Cancer-related fatigue, which is one of the most common symptoms of cancer patients, can cause patients to spend a lot of time lying in bed during daytime, may influence the severity of insomnia, and may reduce a patient’s daytime activities [12-14]. Spending a lot of time lying on the bed during the daytime because of cancer-related fatigue may impair the sleep-wake cycle and decrease sleep quality at night [15]. Therefore, we need to assess daytime physical activity of cancer patients when we explore patients’ sleep structure.
The aim of the current study was to explore the association between sleeping pill administration time and the subjective satisfaction to sleeping pills among cancer patients. Furthermore, we explored the influence of TIB/d due to decreased daytime physical activity on their subjective satisfaction to sleeping pills.


Subjects and assessments

This study was a retrospective medical records review. The subjects included cancer patients who visited the sleep clinic for cancer patients at the Asan Medical Center, Seoul, South Korea, between January 2017 and June 2018 and who were taking sleeping pills, including benzodiazepine and non-benzodiazepine GABA agonists for insomnia symptoms (ISI>7) [16]. The study protocol was approved by the Institutional Review Board of the Asan Medical Center (2018-0870). All patients were assessed by a psychiatrist and a sleep specialist (S.C.) for their full history and psychiatric examination.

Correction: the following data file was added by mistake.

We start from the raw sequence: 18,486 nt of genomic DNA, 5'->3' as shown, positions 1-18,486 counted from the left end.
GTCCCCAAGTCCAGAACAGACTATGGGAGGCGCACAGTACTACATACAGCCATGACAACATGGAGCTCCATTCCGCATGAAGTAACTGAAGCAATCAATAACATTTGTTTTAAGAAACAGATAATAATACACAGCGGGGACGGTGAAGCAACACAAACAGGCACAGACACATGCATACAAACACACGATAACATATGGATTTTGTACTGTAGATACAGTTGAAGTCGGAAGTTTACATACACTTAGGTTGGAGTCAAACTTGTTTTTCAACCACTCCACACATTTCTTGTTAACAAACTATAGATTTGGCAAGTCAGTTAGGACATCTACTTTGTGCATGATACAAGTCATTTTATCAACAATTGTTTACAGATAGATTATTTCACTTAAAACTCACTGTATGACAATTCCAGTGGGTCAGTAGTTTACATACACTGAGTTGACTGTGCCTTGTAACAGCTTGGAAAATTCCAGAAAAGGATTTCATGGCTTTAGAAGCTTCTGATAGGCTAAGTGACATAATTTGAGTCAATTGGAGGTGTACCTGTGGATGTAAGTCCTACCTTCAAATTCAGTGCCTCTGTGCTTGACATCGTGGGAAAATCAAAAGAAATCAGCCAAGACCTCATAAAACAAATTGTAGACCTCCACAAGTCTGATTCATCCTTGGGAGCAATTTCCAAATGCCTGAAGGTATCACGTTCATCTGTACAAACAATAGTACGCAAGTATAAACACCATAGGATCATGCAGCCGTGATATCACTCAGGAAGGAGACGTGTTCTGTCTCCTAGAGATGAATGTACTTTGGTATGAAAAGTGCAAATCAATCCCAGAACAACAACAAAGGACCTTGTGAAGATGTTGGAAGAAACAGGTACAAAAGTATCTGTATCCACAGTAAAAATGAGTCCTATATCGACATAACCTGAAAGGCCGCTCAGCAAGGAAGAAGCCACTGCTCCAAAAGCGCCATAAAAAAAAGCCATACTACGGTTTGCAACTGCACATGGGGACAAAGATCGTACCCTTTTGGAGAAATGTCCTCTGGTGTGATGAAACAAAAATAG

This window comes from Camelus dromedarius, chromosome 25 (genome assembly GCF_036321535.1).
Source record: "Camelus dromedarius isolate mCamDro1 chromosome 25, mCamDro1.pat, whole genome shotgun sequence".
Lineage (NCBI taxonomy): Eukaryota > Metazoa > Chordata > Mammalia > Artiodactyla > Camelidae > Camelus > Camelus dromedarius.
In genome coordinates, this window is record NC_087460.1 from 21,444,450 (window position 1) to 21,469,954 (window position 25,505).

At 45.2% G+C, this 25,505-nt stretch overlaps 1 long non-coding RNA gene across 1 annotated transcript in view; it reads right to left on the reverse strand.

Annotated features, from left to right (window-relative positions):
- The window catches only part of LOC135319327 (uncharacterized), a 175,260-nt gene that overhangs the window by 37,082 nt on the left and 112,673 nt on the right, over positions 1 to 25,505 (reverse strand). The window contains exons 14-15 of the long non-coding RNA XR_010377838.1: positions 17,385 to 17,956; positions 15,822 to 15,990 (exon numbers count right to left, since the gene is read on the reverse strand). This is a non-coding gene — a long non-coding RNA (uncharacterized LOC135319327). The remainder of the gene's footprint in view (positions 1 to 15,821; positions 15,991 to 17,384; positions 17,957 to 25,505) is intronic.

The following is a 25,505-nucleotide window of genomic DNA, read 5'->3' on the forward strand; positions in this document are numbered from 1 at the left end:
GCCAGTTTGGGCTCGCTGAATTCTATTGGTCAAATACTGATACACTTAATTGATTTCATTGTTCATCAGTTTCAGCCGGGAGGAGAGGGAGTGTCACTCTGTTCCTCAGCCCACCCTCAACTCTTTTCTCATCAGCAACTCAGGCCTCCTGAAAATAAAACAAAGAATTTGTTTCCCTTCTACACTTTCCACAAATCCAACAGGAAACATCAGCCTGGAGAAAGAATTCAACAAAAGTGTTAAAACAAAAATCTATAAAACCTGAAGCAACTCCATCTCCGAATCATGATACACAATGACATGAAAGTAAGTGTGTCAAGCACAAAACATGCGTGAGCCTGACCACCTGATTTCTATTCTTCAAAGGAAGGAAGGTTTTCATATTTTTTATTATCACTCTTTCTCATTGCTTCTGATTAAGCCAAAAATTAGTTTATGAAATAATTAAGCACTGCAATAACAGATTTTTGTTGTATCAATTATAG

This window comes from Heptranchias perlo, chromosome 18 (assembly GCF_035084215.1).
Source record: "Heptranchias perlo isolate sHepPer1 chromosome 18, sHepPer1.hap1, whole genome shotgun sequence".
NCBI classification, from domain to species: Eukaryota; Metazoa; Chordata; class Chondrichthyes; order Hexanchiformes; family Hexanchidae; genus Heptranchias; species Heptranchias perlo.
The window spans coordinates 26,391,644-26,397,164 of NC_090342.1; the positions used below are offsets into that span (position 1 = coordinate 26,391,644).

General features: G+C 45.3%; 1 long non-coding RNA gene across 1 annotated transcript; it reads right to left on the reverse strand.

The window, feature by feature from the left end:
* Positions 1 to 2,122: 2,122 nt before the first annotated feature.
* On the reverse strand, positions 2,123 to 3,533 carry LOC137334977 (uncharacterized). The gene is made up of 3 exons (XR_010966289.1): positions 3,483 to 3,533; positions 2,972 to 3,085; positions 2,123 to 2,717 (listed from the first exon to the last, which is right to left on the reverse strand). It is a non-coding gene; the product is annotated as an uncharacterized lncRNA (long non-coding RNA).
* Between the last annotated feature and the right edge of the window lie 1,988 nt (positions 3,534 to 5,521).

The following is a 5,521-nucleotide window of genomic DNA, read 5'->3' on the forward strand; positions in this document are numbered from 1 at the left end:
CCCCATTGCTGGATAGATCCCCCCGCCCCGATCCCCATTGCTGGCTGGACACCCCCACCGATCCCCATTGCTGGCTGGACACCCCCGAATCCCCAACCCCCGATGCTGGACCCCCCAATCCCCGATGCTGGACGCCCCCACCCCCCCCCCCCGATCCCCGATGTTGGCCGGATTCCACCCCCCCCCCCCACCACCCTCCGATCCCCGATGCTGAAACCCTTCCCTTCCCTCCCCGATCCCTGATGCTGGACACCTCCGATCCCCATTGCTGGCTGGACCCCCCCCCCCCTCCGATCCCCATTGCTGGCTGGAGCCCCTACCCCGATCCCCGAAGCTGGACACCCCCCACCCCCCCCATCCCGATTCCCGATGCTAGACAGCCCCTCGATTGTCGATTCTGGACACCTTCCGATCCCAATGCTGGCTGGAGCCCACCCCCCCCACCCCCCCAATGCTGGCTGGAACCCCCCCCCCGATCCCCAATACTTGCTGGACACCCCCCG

Patients were excluded if they had 1) severe disabilities that can limit the activities of daily living; 2) organic brain disease or cognitive dysfunction; 3) other concurrent sleep disorders, such as restless leg syndrome or periodic limb movements during sleep; 4) snoring or apneic symptoms suggestive of obstructive sleep apnea; 5) experienced cognitive-behavioral therapy for insomnia prior to their visit to our clinic; and 6) intake of other antidepressants or psychotropic medications, such as trazodone or low-dose quetiapine.
The questions that we routinely asked the patients at the first visit [9] included 1) “How many tablets of sleeping pills per day are you taking now?”; 2) “Are you satisfied with your sleeping pills to induce your sleep?”; 3) “What is the usual time to take sleeping pills?”; 4) “What is your usual bedtime?”; 5) “What is your usual time to fall asleep?”; 6) “What is your usual time to finally get out of bed in the morning?”; and 7) “What is the total number of hours you spend laying down within 24 hours, including sleeping time?”. In addition, at the time of clinic visit, the cancer patients were routinely assessed by rating scales, such as the Insomnia Severity Index (ISI) [17,18]; Patient Health Questionnaire-9 (PHQ-9) [19]; Fear of Progression (FoP) [20]; and Cancer-related Dysfunctional Beliefs about Sleep (C-DBS) [21]. We retrospectively reviewed the medical records of all study patients to acquire information that had been routinely obtained at our sleep clinic and their cancer type, stage, and cancer treatment history. We categorized patients into the satisfied and dissatisfied groups, according to their answers regarding the sleeping pills which patients were taking at the first visit.

Calculation of the time and duration variables